Restaurants Rally in Support of Recycling and “Go Green” Initiatives

Restaurants used to be responsible for a huge amount of waste that was disposed of improperly when it could have been recycled. Today, though, food chains and individual restaurants have become front runners in leading their communities toward a more sustainable lifestyle, even when it comes to disposing of trash.

From dedicated recycling programs becoming commonplace in the industry to mission statements that call for sustainability in their practices, bars, food courts, restaurants, and dining halls are growing ever more green with their waste disposal methods.

Revamping and Rethinking Recycling

Until the last few years, recycling was pretty much limited to glass and plastic goods. Most restaurants disposed of their other waste such as paper, food, etc., in trash cans headed for landfills.

Many eateries didn’t recycle at all until environmentally friendly “Go Green” movements took hold among the general public. The National Restaurant Association reports that its members are increasingly finding ways to join the general trend.

As it describes, nearly three quarters of restaurant owners and managers have reported that they employ back-of-house recycling programs in their business. Additional surveys conducted by the association show a marked reduction in food waste coming from restaurants as well.

Community Conversations

Restaurants and bars have expanded their attempts at recycling beyond their walls. This especially surfaces in discussion of waste disposal at public venues.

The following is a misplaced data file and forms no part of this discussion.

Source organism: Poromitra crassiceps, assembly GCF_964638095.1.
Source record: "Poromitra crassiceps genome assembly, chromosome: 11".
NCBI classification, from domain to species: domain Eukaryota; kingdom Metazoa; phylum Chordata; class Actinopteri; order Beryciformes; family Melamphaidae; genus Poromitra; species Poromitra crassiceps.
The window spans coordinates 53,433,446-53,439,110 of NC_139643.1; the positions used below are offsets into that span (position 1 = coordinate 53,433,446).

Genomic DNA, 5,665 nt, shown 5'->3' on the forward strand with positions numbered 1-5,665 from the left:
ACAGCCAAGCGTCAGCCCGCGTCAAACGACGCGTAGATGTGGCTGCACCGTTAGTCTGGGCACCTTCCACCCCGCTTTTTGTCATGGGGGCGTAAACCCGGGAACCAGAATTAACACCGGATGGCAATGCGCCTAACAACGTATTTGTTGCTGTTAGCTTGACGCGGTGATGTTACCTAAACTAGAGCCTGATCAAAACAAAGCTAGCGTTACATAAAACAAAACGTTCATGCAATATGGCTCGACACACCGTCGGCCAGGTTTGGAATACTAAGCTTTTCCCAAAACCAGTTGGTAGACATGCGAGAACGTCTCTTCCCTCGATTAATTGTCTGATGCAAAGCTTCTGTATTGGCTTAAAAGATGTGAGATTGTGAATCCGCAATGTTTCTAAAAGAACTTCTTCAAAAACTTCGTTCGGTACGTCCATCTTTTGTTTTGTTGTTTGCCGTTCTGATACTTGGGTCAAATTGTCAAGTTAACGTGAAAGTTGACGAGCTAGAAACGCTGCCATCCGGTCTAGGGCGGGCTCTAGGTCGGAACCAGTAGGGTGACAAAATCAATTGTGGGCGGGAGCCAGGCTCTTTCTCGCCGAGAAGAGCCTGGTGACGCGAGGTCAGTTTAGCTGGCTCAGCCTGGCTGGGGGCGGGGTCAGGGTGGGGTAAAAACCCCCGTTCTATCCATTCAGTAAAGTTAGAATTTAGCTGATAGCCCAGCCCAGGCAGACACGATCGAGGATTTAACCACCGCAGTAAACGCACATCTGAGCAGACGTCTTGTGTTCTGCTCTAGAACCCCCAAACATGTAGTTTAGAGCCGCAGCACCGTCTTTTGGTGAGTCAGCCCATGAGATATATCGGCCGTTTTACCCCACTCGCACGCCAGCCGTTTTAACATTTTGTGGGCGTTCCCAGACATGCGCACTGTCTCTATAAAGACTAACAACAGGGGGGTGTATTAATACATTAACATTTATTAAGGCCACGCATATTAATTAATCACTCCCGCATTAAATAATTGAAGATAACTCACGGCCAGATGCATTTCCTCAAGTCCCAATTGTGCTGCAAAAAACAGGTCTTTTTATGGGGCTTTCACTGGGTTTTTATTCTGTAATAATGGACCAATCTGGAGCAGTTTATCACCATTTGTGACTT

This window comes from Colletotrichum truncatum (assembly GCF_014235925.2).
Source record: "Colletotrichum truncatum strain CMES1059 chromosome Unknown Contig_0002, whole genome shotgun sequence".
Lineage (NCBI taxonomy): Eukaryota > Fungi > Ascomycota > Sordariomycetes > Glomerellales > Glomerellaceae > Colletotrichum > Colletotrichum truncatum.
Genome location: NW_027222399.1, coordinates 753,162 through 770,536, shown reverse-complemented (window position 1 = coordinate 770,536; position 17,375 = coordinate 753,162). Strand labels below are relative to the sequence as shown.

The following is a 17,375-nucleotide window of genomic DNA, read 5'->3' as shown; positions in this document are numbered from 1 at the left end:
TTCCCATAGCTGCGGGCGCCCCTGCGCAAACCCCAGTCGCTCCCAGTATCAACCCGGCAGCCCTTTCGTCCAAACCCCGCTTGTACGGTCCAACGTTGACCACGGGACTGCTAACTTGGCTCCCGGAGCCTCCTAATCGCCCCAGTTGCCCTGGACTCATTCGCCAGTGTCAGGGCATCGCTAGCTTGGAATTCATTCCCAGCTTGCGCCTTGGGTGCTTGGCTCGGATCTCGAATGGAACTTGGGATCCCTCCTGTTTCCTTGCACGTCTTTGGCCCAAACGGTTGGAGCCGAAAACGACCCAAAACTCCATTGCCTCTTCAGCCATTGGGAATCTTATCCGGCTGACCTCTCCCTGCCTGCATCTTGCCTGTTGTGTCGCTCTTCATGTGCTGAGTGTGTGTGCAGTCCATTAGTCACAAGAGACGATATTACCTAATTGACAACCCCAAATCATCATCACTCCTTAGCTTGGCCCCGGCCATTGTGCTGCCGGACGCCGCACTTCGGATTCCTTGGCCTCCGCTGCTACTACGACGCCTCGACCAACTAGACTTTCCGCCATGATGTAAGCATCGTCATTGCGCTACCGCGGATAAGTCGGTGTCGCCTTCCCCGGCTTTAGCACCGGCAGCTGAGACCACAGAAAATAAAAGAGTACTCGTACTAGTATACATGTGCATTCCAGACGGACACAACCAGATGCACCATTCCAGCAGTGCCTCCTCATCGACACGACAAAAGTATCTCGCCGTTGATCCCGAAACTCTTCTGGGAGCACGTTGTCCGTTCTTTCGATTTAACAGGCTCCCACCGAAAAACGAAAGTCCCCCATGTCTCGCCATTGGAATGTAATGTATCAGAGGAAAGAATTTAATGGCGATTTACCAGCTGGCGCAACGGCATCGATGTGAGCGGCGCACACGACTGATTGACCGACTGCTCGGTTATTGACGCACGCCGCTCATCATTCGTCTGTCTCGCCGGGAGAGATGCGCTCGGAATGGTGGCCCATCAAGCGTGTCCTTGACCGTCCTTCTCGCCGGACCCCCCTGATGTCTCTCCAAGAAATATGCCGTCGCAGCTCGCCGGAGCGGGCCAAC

Large community events such as street fairs and carnivals are seeing venue retailers and food-and-beverage sponsors taking on increasingly active roles to help maintain a clean and environmentally friendly disposal system.

Outside Partnerships and Sponsorships

Because there are often fees and funding issues for restaurants and larger venues such as food courts if they have to maintain a recycling or compost program, restaurant owners have been teaming up more and more with outside companies in the effort to establish and maintain sustainable practices.

Many high-traffic public restaurants and outdoor food vendors will feature trash cans and recycling bins that carry the logos of insurance companies, websites, retail stores, and many other outside firms that want to play a prominent role in supporting these programs in collaboration with the companies that make and serve food.

With partnerships like these, the restaurant industry sets an example for community efforts that create a sustainable economy.

Composting Initiatives

While most of the U.S. has not enacted a regulated or mandated composting system, individual restaurant owners are innovating a way for such initiatives to become a common practice. Due to open and publicly accessible information, and ongoing public dialogue about how to go about creating a sustainable system of composting, there are fewer excuses for businesses — particularly food service businesses — to postpone the steps to “go green” in often simple ways.

Restaurants have always been a great gathering place for communities. They’ve hosted weddings, sports celebrations, community awards dinners, and many other public events.

Now, with the types of socially responsible initiatives we’ve seen from them, food service establishments are also becoming a way that communities can rally and learn about how to improve themselves as individuals in an environmentally sensitive network at large. Get more information visit here bins that carry the logos.